Can my baby be born with teeth?

Can your baby be born with teeth? What does it mean if they are, and do you need to do anything about it? Here's everything you need to know - plus expert dentist advice

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The majority of babies’ first teeth come in at around 6 months of age. But what if your baby was BORN with them?

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Yep, it’s totally possible that your baby could be born with one or even a few of their baby teeth. However, it’s also quite rare, and if it does happen, it’s nothing you need to worry about.

How rare is it for a baby to be born with teeth?

It’s estimated that less than 1% of babies are born with teeth – so it’s certainly not common.

What should you do if your baby is born with teeth?

On the off-chance you’re one of those rare people, you should make an appointment with a dentist as soon as possible.

This is just to get them checked over. Usually, these teeth are left in place, so please don’t worry.

Are these teeth at risk of being swallowed?

One mum whose baby was born with 2 front teeth on the bottom row, named Samantha L, told The Sun that she was worried about these teeth being a choking hazard.

“I must admit I’m nervous about breastfeeding Ella-Rose but her teeth are only small so hopefully it won’t be too painful,” she said.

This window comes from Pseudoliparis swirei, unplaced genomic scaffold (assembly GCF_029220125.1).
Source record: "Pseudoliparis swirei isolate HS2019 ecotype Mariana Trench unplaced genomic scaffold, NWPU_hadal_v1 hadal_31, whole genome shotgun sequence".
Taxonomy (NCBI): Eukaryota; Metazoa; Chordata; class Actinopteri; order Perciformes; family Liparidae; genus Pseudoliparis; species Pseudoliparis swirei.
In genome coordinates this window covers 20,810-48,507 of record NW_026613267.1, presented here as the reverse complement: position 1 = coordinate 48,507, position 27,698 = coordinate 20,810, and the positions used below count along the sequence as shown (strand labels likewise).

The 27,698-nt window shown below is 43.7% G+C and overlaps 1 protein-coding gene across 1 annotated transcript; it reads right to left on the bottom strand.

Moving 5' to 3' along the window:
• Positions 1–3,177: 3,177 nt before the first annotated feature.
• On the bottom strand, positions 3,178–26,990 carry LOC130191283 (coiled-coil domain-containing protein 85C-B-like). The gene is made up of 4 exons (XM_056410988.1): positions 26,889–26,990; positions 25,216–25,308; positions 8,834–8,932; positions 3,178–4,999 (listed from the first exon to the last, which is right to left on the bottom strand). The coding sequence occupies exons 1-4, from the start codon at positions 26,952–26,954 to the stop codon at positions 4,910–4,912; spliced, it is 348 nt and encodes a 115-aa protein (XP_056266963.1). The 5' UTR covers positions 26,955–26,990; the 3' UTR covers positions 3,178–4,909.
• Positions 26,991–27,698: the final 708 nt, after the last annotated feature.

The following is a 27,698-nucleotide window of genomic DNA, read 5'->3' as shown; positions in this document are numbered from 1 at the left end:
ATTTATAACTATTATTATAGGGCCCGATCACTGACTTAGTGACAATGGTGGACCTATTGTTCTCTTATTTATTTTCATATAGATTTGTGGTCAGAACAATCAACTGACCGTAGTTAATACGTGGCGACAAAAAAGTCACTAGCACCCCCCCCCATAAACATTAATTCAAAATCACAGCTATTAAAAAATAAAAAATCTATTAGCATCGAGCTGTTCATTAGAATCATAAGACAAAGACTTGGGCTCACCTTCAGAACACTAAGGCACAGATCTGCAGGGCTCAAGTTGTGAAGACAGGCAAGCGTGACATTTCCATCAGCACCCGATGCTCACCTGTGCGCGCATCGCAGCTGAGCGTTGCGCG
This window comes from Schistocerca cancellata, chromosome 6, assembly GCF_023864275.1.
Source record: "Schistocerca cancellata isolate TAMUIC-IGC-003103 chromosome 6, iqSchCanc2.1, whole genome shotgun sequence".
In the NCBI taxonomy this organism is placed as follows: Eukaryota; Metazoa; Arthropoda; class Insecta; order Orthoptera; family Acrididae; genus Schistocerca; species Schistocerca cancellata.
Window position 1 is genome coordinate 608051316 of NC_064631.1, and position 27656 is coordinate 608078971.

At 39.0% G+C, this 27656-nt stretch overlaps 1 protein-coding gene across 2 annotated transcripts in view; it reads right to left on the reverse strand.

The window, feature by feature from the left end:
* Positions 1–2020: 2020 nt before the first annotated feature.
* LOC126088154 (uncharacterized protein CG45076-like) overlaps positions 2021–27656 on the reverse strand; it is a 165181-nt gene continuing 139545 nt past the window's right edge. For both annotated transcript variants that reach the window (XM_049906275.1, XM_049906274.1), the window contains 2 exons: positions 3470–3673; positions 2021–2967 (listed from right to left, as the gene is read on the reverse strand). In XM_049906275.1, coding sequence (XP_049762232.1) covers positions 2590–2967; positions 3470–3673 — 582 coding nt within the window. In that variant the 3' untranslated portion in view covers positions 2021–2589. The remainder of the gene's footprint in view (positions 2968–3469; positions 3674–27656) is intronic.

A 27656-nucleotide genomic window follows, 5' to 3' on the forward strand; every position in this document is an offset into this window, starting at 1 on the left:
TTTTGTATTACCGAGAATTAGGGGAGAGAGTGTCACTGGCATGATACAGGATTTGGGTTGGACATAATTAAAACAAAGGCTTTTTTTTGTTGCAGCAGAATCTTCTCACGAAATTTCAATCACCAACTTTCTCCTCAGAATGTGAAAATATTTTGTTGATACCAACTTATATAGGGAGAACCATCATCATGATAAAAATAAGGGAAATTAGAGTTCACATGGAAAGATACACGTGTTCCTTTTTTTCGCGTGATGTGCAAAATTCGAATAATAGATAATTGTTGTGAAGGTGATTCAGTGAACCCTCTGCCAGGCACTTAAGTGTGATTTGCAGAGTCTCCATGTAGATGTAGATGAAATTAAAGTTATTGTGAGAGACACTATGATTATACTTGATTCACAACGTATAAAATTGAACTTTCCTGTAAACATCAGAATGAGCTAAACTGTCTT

“I’ve been told that I have to keep an eye on the teeth in case they fall out because they could be a choking hazard.”

Claire Stevens, a consultant in paediatric dentistry and spokesperson for the British Dental Association (BDA), says that though newborn teeth are usually left in place and aren’t a risk, there are a few things to keep an eye on.

“We try to leave the teeth in place as they are usually part of the complement of baby teeth,” Claire says.

She adds that removing them is only considered necessary if one of the following applies:

  • The tooth is very mobile (so that there is a risk of inhalation)
  • Its presence is causing ulceration to underneath the tongue
  • It is affecting feeding (especially breastfeeding).

Should you brush your baby’s teeth from birth?

Samantha also shared: “I’m not even sure whether or not I should be brushing them. They look very delicate, so I don’t know whether I should even be touching them at all.

“Yes, it is important to clean teeth at whatever age they appear,” notes Claire. “However this should be done very gently as the teeth may be loose.

“They should be cleaned regularly with an appropriate fluoride toothpaste – use a little bit of gauze or a small soft toothbrush to clean the teeth so your baby gets used to this.”

And as a general guideline for all parents dealing with new baby teeth, at whatever age they first appear: “Brush regularly as part of the morning and night routine – just before going to bed, using a flat smear of fluoride toothpaste until they are 3 years of age.”

Image: SWNS

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